George Hickes

Community: Iqaluit

Age: 52

Family Status: Married with three daughters

Career: Incumbent MLA for Iqaluit-Tasiluk since 2013, cabinet minister in 4th and 5th legislative assemblies (held portfolios of Finance, Justice, Health, Qulliq Energy Corporation, Nunavut Housing Corporation and Workers Safety and Compensation Commission). Previous work experience in finance, policy, communications positions and within the financial services industry.

Volunteer or board experience?

I’ve been a volunteer firefighter, a member of the Canadian Rangers and a minor hockey coach. I have also participated in a number of boards over the years in multiple roles.

Why are you running for MLA? I want our territory to be a safe, healthy and prosperous place to live. That means ensuring government is working to address the needs and priorities of Nunavummiut – whether it’s more affordable housing, better Elder care in the territory, greater economic and educational opportunities for Inuit, safer communities or providing more healthcare closer to home. While we’ve made progress in a number of these areas, there’s still much to do. That’s why I’m running again to represent Iqaluit-Tasiluk in the legislative assembly for another term. With the experience of the past two governments, I have delivered results for Iqaluit and Nunavut, and feel like I’m well-positioned to keep momentum moving forward on these important issues.

How much influence should NTI have in territorial governance? NTI has been a valued partner of the GN on a number of important initiatives, including the TB Elimination Action Plan, the Nunavut Suicide Prevention Strategy, and in securing funding for an addictions and trauma treatment centre for Nunavut. The GN and NTI are also working closely to implement the Katujjiqatigiinniq Protocol to ensure that Inuit interests are reflected in GN policies and programs. Going forward, I’d like the GN and NTI to work together to tackle the housing infrastructure crisis and develop training programs for Inuit mental health counsellors and Elder care health providers here in territory.

How urgent is combating climate change in Nunavut? Climate change has affected how and when we hunt and travel on the land. Multi-year pack ice has blocked sealift barges from communities. Thawing permafrost is shifting buildings. Home insurance rates have skyrocketed due to floods and fires worldwide. It’s our responsibility – as citizens and governments – to take action now so that our children and generations to follow do not inherit problems that we can solve today. As minister of QEC, I supported low-carbon LED streetlight retrofits and allowing homeowners to power their homes using solar panels. We must reduce our reliance on carbon fuels and develop more green energy options.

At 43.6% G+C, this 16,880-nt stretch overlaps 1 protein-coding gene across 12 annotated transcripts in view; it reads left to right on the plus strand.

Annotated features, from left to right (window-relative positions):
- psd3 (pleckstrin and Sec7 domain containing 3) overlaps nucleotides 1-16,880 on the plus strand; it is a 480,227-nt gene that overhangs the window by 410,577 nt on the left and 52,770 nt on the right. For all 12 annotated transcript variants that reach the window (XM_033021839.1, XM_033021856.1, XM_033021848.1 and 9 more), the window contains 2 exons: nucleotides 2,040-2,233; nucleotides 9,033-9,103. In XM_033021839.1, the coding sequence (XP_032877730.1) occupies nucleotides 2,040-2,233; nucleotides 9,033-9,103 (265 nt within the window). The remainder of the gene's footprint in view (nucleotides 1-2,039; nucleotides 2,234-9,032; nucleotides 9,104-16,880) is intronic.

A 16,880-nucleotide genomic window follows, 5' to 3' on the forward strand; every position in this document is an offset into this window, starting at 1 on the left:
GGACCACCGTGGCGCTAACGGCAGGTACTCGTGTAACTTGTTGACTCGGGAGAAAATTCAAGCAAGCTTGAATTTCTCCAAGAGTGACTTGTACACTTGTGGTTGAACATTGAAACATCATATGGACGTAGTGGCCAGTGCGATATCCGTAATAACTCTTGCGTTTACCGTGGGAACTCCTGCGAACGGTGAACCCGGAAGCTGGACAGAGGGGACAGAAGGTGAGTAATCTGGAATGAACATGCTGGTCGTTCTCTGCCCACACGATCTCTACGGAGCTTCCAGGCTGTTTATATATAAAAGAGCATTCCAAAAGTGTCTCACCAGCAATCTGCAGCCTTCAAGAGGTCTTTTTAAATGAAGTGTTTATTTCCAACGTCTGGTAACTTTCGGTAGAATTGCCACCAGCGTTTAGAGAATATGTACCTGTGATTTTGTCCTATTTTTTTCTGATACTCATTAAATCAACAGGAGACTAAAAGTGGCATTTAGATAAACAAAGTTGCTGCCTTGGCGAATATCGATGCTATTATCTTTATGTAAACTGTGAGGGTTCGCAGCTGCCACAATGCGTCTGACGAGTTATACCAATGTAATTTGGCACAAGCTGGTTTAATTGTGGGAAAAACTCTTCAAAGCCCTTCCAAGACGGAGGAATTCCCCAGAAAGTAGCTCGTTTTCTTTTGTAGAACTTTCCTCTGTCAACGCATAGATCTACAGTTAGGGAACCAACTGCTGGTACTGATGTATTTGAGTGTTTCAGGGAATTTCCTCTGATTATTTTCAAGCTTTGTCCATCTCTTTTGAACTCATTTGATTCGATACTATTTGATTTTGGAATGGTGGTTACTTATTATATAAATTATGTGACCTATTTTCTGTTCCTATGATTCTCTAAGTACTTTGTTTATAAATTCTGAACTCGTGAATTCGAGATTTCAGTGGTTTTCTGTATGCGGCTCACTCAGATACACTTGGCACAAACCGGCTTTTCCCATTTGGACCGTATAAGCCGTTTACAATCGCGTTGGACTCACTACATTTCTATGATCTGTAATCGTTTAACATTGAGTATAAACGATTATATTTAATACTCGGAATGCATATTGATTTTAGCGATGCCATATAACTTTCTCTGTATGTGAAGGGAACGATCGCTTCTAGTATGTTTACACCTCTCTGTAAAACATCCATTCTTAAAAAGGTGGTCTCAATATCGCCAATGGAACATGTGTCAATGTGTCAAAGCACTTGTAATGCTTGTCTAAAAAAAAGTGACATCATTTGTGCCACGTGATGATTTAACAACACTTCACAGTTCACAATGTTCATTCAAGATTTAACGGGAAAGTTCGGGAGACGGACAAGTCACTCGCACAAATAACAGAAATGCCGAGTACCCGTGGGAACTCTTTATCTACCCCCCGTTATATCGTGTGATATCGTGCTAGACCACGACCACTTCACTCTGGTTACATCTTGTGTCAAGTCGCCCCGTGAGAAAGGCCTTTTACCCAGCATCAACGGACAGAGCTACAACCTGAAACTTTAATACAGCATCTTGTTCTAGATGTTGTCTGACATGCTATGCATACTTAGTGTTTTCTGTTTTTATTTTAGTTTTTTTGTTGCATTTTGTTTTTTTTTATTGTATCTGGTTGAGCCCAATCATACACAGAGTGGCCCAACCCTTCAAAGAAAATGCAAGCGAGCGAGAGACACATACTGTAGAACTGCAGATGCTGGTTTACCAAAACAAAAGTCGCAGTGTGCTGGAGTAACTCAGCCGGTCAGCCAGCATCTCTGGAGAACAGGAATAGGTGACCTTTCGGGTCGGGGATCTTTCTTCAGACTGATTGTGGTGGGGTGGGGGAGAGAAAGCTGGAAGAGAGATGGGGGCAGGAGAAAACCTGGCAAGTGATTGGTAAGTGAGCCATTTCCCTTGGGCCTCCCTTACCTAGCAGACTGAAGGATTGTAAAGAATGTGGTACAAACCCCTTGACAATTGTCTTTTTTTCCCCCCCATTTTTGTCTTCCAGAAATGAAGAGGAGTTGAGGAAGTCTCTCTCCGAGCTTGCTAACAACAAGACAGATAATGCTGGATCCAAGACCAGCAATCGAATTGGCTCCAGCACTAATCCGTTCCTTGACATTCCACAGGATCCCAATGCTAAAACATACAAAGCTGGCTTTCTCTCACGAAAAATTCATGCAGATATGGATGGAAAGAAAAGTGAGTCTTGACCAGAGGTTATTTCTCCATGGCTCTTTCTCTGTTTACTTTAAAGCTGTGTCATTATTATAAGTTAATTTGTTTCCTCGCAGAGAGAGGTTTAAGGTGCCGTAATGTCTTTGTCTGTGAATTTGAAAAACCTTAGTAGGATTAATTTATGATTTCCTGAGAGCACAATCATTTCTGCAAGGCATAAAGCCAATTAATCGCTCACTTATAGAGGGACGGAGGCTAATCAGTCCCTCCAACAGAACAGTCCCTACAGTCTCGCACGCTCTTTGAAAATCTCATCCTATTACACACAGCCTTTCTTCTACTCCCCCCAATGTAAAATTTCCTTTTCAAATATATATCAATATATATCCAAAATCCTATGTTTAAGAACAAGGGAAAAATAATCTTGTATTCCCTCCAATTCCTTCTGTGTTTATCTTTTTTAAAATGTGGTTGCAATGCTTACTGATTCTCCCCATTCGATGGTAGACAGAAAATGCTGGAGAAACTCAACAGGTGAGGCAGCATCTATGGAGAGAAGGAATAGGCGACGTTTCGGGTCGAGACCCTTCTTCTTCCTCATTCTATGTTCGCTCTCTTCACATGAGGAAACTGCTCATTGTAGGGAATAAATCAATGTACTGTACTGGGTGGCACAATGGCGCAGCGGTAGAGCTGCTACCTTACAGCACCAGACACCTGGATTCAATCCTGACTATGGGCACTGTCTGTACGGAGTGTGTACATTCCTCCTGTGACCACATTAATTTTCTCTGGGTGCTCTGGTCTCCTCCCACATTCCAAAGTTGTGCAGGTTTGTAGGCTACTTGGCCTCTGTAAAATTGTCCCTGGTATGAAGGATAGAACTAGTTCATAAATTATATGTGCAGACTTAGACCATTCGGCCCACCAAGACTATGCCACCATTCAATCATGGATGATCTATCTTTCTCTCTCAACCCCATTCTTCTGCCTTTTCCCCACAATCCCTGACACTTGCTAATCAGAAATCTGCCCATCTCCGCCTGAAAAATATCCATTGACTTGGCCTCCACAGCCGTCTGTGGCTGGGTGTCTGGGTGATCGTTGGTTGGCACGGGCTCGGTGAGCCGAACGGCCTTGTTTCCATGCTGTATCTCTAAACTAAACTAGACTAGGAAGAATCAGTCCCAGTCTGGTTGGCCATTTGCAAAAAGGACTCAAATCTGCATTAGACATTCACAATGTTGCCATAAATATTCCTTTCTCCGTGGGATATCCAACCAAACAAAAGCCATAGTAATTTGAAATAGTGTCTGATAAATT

How do you envision economic development in your riding? An addictions and trauma treatment centre and high-level Elder care centre will create hundreds of new jobs in Iqaluit. It is critical to develop training programs for Inuit to become certified mental health and Elder care workers in those facilities. Keeping corporate taxes low helps small and medium-sized businesses, who already face high costs of doing business in Iqaluit. Stable, predictable funding is needed for our non-profit and social enterprise sector, who are working on the ground level to build capacity in our community and create better opportunities for Iqalummiut. Supporting hunters, tourism operators, artists and cultural industries is essential in developing a local economy that is uniquely ours.

Are you for or against mandatory vaccinations? Many will remember seeing me on the daily Covid updates as the minister of Health, urging Nunavummiut to protect themselves against Covid-19. I am fully vaccinated, and encourage everyone to get their vaccination, if they haven’t already done so. Vaccines are the best form of protection for you, your family and your community. I trust the advice of our CPHO, Dr. Patterson, and the indisputable evidence that vaccines are safe and effective. Many Nunavummiut have conditions that make them susceptible to the worst outcomes of Covid-19, including hospitalization or death. If mandatory vaccinations are necessary to protect them from Covid-19, then I will support it.

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1 Comment

  1. Yes, I agree NTI needs to work with GN. Our inuit voices need to be heard, understood and addressed in a timely manner. I, ilaa we in Baker Lake want the inuktitut syllabics, (qaniujaaqpait) words in our dialects as well. How dare some people use only one dialect. It is like saying the elders to grandchildren do not matter elsewhere in Nunavut. Stop the “educational language” it is racist by saying only speak inuktitut if you know the Baffin dialect. Respect which is the I.Q. principle of Inuuqatigiitsiarniq. Hire interpreters in every Nunavut community. All young deserve to understand and converse with all elders. Address all important issues now. Walk the talk guuq. I will be checking radio what you are all doing. A inuk voter.

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